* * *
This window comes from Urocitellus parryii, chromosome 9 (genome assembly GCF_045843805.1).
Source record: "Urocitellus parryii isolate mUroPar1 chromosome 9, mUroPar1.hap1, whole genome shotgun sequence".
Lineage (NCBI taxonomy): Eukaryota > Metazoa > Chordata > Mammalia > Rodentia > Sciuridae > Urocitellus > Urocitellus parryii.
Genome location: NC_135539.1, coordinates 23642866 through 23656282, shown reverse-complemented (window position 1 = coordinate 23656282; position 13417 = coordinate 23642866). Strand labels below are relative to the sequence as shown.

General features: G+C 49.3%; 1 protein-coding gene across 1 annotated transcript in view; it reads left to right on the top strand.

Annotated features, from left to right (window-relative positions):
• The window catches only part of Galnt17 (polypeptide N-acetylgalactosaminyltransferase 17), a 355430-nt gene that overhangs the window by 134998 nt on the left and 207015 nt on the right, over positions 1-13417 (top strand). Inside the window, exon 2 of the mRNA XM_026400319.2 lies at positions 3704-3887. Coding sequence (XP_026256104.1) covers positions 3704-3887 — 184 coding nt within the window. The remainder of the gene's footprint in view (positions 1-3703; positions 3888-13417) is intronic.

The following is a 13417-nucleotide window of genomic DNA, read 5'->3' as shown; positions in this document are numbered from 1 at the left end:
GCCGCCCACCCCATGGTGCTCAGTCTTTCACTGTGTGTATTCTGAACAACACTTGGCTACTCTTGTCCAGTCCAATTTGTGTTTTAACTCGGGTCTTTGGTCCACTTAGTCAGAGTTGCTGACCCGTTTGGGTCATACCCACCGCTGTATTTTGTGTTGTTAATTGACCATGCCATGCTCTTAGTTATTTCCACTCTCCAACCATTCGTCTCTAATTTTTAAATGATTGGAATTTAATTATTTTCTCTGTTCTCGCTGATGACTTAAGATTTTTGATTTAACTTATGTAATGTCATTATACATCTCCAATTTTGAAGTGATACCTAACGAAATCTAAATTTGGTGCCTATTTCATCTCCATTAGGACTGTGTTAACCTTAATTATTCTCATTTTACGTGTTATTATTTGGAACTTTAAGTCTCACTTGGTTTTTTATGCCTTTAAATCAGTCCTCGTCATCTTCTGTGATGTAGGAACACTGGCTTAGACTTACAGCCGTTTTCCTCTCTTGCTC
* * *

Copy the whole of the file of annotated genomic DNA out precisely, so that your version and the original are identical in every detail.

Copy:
This window comes from Urocitellus parryii, chromosome 9 (genome assembly GCF_045843805.1).
Source record: "Urocitellus parryii isolate mUroPar1 chromosome 9, mUroPar1.hap1, whole genome shotgun sequence".
Lineage (NCBI taxonomy): Eukaryota > Metazoa > Chordata > Mammalia > Rodentia > Sciuridae > Urocitellus > Urocitellus parryii.
Genome location: NC_135539.1, coordinates 23642866 through 23656282, shown reverse-complemented (window position 1 = coordinate 23656282; position 13417 = coordinate 23642866). Strand labels below are relative to the sequence as shown.

General features: G+C 49.3%; 1 protein-coding gene across 1 annotated transcript in view; it reads left to right on the top strand.

Annotated features, from left to right (window-relative positions):
• The window catches only part of Galnt17 (polypeptide N-acetylgalactosaminyltransferase 17), a 355430-nt gene that overhangs the window by 134998 nt on the left and 207015 nt on the right, over positions 1-13417 (top strand). Inside the window, exon 2 of the mRNA XM_026400319.2 lies at positions 3704-3887. Coding sequence (XP_026256104.1) covers positions 3704-3887 — 184 coding nt within the window. The remainder of the gene's footprint in view (positions 1-3703; positions 3888-13417) is intronic.

The following is a 13417-nucleotide window of genomic DNA, read 5'->3' as shown; positions in this document are numbered from 1 at the left end:
GCCGCCCACCCCATGGTGCTCAGTCTTTCACTGTGTGTATTCTGAACAACACTTGGCTACTCTTGTCCAGTCCAATTTGTGTTTTAACTCGGGTCTTTGGTCCACTTAGTCAGAGTTGCTGACCCGTTTGGGTCATACCCACCGCTGTATTTTGTGTTGTTAATTGACCATGCCATGCTCTTAGTTATTTCCACTCTCCAACCATTCGTCTCTAATTTTTAAATGATTGGAATTTAATTATTTTCTCTGTTCTCGCTGATGACTTAAGATTTTTGATTTAACTTATGTAATGTCATTATACATCTCCAATTTTGAAGTGATACCTAACGAAATCTAAATTTGGTGCCTATTTCATCTCCATTAGGACTGTGTTAACCTTAATTATTCTCATTTTACGTGTTATTATTTGGAACTTTAAGTCTCACTTGGTTTTTTATGCCTTTAAATCAGTCCTCGTCATCTTCTGTGATGTAGGAACACTGGCTTAGACTTACAGCCGTTTTCCTCTCTTGCTC